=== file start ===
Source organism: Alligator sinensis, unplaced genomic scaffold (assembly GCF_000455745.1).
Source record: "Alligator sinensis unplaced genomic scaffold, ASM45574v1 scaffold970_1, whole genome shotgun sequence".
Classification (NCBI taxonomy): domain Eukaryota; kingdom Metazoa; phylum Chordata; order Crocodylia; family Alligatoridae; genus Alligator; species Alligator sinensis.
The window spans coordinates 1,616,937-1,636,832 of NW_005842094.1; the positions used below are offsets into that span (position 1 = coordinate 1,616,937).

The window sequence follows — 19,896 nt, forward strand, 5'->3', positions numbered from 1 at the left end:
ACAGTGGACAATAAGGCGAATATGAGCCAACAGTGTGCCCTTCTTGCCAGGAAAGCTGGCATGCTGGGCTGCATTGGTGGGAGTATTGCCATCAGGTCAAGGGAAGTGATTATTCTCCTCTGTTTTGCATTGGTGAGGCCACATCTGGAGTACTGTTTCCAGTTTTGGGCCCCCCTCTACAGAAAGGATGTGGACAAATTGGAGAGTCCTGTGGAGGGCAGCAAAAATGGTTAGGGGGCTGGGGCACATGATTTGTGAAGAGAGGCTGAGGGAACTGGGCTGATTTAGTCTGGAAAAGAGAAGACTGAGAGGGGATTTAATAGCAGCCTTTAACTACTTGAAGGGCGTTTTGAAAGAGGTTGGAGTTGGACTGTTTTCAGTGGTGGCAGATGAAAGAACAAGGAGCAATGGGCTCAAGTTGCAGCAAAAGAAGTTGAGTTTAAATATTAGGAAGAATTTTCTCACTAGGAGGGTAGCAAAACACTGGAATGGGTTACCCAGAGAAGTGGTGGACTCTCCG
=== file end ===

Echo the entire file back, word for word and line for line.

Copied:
Source organism: Alligator sinensis, unplaced genomic scaffold (assembly GCF_000455745.1).
Source record: "Alligator sinensis unplaced genomic scaffold, ASM45574v1 scaffold970_1, whole genome shotgun sequence".
Classification (NCBI taxonomy): domain Eukaryota; kingdom Metazoa; phylum Chordata; order Crocodylia; family Alligatoridae; genus Alligator; species Alligator sinensis.
The window spans coordinates 1,616,937-1,636,832 of NW_005842094.1; the positions used below are offsets into that span (position 1 = coordinate 1,616,937).

The window sequence follows — 19,896 nt, forward strand, 5'->3', positions numbered from 1 at the left end:
ACAGTGGACAATAAGGCGAATATGAGCCAACAGTGTGCCCTTCTTGCCAGGAAAGCTGGCATGCTGGGCTGCATTGGTGGGAGTATTGCCATCAGGTCAAGGGAAGTGATTATTCTCCTCTGTTTTGCATTGGTGAGGCCACATCTGGAGTACTGTTTCCAGTTTTGGGCCCCCCTCTACAGAAAGGATGTGGACAAATTGGAGAGTCCTGTGGAGGGCAGCAAAAATGGTTAGGGGGCTGGGGCACATGATTTGTGAAGAGAGGCTGAGGGAACTGGGCTGATTTAGTCTGGAAAAGAGAAGACTGAGAGGGGATTTAATAGCAGCCTTTAACTACTTGAAGGGCGTTTTGAAAGAGGTTGGAGTTGGACTGTTTTCAGTGGTGGCAGATGAAAGAACAAGGAGCAATGGGCTCAAGTTGCAGCAAAAGAAGTTGAGTTTAAATATTAGGAAGAATTTTCTCACTAGGAGGGTAGCAAAACACTGGAATGGGTTACCCAGAGAAGTGGTGGACTCTCCG